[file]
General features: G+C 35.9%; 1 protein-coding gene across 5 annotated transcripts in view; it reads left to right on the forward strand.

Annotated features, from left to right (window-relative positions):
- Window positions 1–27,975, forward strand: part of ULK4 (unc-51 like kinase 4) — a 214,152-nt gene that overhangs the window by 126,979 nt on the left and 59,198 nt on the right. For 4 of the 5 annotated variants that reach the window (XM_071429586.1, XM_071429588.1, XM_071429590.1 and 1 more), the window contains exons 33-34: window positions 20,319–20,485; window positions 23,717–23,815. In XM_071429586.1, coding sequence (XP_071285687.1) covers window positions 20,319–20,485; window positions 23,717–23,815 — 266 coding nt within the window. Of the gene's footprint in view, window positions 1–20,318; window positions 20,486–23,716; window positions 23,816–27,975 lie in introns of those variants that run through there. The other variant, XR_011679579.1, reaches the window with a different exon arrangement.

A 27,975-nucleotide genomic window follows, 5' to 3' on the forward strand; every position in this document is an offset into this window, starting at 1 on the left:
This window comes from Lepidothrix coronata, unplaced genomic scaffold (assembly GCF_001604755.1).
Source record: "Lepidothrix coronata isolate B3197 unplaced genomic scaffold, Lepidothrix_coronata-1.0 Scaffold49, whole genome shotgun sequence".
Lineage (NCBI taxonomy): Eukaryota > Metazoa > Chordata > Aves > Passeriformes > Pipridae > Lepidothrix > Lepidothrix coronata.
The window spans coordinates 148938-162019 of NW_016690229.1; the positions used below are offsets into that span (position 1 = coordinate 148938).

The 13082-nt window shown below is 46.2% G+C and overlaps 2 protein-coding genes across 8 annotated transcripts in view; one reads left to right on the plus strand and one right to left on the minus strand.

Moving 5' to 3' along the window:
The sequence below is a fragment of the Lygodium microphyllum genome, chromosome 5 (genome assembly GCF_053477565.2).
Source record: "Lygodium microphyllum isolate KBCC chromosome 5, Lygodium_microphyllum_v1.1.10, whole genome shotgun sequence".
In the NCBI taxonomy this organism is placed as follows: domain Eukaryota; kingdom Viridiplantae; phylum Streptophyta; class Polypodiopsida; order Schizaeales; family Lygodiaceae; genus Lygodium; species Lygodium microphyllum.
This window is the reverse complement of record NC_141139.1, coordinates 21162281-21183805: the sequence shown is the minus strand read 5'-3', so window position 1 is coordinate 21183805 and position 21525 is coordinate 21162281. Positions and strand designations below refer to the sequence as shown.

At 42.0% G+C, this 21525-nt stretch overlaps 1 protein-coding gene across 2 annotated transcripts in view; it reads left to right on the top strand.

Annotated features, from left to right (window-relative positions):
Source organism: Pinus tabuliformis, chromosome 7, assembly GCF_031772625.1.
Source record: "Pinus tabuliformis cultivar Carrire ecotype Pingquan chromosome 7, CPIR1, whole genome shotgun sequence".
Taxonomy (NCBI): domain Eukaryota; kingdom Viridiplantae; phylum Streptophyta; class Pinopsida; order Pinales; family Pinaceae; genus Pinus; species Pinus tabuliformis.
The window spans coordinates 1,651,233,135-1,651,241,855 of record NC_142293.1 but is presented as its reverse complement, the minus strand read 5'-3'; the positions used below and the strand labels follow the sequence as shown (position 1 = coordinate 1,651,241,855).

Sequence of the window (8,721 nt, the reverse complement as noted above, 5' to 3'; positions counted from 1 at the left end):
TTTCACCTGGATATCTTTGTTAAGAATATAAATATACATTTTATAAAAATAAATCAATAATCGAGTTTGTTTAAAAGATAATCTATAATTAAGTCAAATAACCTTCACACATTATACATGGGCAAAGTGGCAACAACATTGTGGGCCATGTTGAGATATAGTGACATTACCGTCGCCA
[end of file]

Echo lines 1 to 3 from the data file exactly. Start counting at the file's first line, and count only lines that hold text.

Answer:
General features: G+C 35.9%; 1 protein-coding gene across 5 annotated transcripts in view; it reads left to right on the forward strand.

Annotated features, from left to right (window-relative positions):
- Window positions 1–27,975, forward strand: part of ULK4 (unc-51 like kinase 4) — a 214,152-nt gene that overhangs the window by 126,979 nt on the left and 59,198 nt on the right. For 4 of the 5 annotated variants that reach the window (XM_071429586.1, XM_071429588.1, XM_071429590.1 and 1 more), the window contains exons 33-34: window positions 20,319–20,485; window positions 23,717–23,815. In XM_071429586.1, coding sequence (XP_071285687.1) covers window positions 20,319–20,485; window positions 23,717–23,815 — 266 coding nt within the window. Of the gene's footprint in view, window positions 1–20,318; window positions 20,486–23,716; window positions 23,816–27,975 lie in introns of those variants that run through there. The other variant, XR_011679579.1, reaches the window with a different exon arrangement.